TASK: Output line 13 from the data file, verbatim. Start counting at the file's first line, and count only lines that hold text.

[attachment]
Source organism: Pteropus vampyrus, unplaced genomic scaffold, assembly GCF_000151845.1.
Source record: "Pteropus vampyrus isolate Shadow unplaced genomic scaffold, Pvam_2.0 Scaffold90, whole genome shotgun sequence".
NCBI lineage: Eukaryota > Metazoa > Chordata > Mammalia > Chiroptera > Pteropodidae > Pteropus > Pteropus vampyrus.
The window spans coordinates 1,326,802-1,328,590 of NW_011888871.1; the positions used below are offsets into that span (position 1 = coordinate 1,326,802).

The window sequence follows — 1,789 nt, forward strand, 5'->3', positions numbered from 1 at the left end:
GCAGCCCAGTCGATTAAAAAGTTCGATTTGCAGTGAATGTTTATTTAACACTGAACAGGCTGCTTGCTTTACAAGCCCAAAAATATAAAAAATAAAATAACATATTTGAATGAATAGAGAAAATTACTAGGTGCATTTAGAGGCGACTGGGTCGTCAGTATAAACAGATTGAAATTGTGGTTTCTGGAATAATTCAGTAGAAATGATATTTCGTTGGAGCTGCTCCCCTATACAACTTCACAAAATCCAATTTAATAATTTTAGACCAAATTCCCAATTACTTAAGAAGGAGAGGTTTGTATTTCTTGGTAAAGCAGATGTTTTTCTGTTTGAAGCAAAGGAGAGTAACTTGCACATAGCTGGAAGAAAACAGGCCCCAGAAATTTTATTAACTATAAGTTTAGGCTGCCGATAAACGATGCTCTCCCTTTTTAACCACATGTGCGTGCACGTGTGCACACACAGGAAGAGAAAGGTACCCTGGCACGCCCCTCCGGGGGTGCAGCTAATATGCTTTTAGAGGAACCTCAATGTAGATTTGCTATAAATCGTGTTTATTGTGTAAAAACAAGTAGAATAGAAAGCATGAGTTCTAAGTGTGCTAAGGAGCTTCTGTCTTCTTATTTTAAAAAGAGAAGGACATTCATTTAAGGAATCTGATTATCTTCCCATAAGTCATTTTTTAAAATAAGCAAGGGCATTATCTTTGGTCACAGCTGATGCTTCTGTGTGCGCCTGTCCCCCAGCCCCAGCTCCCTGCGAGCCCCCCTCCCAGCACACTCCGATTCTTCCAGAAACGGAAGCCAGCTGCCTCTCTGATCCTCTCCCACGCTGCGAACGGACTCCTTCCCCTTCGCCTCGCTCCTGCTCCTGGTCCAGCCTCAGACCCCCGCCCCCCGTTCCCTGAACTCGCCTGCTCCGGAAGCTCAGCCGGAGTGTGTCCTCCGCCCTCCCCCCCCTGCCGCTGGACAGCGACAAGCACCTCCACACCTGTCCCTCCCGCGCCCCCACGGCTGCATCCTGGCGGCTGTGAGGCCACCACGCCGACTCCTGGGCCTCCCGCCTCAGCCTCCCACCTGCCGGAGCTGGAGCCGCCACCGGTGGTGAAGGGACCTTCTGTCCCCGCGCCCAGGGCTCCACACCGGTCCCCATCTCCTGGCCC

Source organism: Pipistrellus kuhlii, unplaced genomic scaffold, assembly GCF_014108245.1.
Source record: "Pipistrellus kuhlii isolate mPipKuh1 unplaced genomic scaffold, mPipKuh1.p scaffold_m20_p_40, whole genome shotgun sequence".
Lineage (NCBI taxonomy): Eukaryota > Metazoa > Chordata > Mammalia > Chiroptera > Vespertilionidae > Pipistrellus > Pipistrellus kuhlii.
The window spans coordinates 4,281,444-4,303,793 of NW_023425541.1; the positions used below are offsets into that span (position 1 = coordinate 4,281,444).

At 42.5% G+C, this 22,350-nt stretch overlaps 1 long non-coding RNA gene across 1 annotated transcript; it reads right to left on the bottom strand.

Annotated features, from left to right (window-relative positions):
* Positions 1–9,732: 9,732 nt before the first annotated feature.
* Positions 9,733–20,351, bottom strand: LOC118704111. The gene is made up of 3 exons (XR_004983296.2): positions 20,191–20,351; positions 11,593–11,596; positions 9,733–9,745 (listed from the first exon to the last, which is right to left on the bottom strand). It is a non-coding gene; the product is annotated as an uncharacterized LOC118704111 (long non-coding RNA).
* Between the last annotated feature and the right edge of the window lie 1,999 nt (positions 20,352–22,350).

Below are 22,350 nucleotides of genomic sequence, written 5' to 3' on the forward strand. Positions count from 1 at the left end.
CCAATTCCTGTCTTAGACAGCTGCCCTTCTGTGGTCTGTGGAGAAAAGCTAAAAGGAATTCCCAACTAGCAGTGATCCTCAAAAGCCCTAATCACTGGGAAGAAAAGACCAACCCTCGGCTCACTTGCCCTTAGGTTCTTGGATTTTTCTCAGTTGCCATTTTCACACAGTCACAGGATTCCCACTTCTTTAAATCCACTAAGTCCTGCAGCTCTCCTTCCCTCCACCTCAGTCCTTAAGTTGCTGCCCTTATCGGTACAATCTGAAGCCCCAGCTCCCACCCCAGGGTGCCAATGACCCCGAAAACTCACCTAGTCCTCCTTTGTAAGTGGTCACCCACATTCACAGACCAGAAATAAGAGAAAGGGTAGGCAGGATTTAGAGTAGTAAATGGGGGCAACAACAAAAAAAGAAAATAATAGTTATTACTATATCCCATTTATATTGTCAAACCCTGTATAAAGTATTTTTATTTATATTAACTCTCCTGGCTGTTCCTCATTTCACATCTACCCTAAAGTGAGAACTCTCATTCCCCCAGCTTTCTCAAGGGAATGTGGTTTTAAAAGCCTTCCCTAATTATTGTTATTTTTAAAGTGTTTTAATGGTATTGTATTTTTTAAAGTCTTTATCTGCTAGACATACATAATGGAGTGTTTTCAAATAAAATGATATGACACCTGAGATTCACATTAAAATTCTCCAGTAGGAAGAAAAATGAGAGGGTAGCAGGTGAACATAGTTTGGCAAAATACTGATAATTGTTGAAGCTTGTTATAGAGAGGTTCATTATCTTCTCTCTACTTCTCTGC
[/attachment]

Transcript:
* Positions 1–9,732: 9,732 nt before the first annotated feature.